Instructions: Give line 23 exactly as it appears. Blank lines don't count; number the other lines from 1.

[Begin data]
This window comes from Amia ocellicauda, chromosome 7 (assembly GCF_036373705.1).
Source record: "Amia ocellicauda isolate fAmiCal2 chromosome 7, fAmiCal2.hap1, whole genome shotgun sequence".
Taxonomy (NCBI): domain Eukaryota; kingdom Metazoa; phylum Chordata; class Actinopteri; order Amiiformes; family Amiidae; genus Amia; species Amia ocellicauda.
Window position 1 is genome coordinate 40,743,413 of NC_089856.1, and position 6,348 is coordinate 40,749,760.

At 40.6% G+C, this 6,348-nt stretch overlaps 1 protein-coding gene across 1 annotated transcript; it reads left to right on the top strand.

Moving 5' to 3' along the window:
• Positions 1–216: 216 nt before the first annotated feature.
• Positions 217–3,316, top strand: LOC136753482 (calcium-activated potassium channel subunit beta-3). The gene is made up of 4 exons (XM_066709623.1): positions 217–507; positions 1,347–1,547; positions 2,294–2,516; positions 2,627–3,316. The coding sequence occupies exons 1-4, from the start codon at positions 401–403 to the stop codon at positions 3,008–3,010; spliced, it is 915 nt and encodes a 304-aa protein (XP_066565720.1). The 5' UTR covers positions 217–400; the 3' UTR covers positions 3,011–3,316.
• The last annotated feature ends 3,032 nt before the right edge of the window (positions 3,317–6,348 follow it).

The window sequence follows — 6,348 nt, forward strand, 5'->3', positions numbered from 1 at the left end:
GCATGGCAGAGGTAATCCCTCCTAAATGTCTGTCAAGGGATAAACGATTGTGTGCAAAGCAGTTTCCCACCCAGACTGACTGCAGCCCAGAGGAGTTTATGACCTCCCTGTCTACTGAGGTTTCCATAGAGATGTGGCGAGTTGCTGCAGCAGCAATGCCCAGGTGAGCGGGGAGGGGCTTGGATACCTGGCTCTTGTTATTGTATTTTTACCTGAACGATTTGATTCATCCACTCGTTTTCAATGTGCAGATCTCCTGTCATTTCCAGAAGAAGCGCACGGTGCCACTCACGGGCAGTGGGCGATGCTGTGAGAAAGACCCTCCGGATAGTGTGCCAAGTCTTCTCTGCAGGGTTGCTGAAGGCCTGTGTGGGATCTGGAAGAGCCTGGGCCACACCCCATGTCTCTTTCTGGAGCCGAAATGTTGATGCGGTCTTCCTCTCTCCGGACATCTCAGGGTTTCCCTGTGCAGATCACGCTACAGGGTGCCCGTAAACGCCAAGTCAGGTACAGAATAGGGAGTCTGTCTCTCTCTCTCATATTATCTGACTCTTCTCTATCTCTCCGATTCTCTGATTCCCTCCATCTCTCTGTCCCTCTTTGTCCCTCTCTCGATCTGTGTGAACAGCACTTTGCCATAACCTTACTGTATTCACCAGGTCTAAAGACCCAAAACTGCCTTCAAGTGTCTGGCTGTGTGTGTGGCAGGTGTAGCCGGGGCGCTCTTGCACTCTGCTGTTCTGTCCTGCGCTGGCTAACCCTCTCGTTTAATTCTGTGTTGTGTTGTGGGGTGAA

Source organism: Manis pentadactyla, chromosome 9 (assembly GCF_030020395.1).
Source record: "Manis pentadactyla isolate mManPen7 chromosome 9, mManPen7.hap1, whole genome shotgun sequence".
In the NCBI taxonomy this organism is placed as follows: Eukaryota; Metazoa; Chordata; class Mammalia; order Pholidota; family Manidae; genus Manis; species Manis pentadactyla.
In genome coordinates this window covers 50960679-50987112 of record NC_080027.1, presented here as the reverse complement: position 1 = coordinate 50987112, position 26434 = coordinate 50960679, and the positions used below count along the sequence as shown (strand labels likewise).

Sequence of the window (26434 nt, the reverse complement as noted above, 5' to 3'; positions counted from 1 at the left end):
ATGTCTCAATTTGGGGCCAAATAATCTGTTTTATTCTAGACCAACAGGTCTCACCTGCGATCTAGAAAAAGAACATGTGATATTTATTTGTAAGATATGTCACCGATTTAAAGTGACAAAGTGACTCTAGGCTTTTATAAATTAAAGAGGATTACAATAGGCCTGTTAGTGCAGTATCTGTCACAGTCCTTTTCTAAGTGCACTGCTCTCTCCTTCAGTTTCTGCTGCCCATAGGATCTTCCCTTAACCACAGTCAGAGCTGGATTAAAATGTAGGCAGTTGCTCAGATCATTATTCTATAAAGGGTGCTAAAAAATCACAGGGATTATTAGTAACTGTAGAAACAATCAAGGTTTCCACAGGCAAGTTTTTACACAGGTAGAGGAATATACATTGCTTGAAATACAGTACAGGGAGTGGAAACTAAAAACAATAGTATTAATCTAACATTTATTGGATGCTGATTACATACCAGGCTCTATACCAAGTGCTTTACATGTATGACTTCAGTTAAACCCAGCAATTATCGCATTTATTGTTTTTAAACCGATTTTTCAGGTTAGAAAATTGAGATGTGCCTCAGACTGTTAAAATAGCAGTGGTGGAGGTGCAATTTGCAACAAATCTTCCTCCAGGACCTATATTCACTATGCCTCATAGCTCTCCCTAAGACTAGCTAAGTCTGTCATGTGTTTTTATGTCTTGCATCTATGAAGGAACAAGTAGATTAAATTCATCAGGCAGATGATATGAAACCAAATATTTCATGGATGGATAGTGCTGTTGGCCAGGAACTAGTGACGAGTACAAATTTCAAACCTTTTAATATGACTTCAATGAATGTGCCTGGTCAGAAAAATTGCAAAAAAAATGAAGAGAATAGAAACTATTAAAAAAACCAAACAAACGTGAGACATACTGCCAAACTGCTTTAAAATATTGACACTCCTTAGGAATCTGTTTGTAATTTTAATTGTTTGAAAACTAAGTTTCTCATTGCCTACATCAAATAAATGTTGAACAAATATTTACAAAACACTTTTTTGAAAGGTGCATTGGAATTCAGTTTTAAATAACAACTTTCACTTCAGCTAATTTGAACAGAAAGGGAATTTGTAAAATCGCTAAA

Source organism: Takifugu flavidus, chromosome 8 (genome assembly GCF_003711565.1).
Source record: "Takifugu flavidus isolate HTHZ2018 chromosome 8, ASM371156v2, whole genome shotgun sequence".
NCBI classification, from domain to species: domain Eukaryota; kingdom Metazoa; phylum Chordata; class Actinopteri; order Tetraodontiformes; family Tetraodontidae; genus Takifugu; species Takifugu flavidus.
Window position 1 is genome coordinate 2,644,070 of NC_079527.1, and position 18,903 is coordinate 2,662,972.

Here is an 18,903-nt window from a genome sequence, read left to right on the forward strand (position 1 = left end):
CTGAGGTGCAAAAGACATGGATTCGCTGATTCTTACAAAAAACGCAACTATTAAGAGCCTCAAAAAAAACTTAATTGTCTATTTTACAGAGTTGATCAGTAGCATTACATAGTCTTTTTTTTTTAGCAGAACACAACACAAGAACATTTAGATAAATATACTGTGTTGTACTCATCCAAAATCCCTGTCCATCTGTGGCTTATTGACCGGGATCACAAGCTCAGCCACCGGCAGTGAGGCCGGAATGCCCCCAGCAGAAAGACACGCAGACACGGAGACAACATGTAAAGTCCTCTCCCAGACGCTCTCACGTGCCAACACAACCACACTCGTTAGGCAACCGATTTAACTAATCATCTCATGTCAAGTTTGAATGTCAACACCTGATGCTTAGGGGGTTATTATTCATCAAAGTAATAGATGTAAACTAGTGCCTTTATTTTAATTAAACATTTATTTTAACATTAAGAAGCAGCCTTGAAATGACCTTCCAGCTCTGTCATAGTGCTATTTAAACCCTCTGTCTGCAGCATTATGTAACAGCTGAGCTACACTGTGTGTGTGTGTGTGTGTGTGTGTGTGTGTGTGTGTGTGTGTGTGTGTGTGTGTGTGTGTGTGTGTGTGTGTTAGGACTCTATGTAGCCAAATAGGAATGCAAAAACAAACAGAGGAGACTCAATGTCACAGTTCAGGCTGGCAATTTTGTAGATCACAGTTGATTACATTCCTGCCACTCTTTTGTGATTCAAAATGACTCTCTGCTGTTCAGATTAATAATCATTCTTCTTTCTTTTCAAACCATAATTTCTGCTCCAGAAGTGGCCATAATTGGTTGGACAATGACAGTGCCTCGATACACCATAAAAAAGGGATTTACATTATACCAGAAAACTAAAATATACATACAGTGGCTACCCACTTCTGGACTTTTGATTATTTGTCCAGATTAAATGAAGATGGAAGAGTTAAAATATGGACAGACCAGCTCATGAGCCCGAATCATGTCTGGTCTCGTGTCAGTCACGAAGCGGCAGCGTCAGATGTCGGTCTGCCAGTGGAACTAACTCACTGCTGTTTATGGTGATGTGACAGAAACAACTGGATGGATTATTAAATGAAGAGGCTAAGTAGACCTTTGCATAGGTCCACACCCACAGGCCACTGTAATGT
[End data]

CTGAGGTGCAAAAGACATGGATTCGCTGATTCTTACAAAAAACGCAACTATTAAGAGCCTCAAAAAAAACTTAATTGTCTATTTTACAGAGTTGATCAGTAGCATTACATAGTCTTTTTTTTTTAGCAGAACACAACACAAGAACATTTAGATAAATATACTGTGTTGTACTCATCCAAAATCCCTGTCCATCTGTGGCTTATTGACCGGGATCACAAGCTCAGCCACCGGCAGTGAGGCCGGAATGCCCCCAGCAGAAAGACACGCAGACACGGAGACAACATGTAAAGTCCTCTCCCAGACGCTCTCACGTGCCAACACAACCACACTCGTTAGGCAACCGATTTAACTAATCATCTCATGTCAAGTTTGAATGTCAACACCTGATGCTTAGGGGGTTATTATTCATCAAAGTAATAGATGTAAACTAGTGCCTTTATTTTAATTAAACATTTATTTTAACATTAAGAAGCAGCCTTGAAATGACCTTCCAGCTCTGTCATAGTGCTATTTAAACCCTCTGTCTGCAGCATTATGTAACAGCTGAGCTACACTGTGTGTGTGTGTGTGTGTGTGTGTGTGTGTGTGTGTGTGTGTGTGTGTGTGTGTGTGTGTGTGTGTGTGTGTTAGGACTCTATGTAGCCAAATAGGAATGCAAAAACAAACAGAGGAGACTCAATGTCACAGTTCAGGCTGGCAATTTTGTAGATCACAGTTGATTACATTCCTGCCACTCTTTTGTGATTCAAAATGACTCTCTGCTGTTCAGATTAATAATCATTCTTCTTTCTTTTCAAACCATAATTTCTGCTCCAGAAGTGGCCATAATTGGTTGGACAATGACAGTGCCTCGATACACCATAAAAAAGGGATTTACATTATACCAGAAAACTAAAATATACATACAGTGGCTACCCACTTCTGGACTTTTGATTATTTGTCCAGATTAAATGAAGATGGAAGAGTTAAAATATGGACAGACCAGCTCATGAGCCCGAATCATGTCTGGTCTCGTGTCAGTCACGAAGCGGCAGCGTCAGATGTCGGTCTGCCAGTGGAACTAACTCACTGCTGTTTATGGTGATGTGACAGAAACAACTGGATGGATTATTAAATGAAGAGGCTAAGTAGACCTTTGCATAGGTCCACACCCACAGGCCACTGTAATGT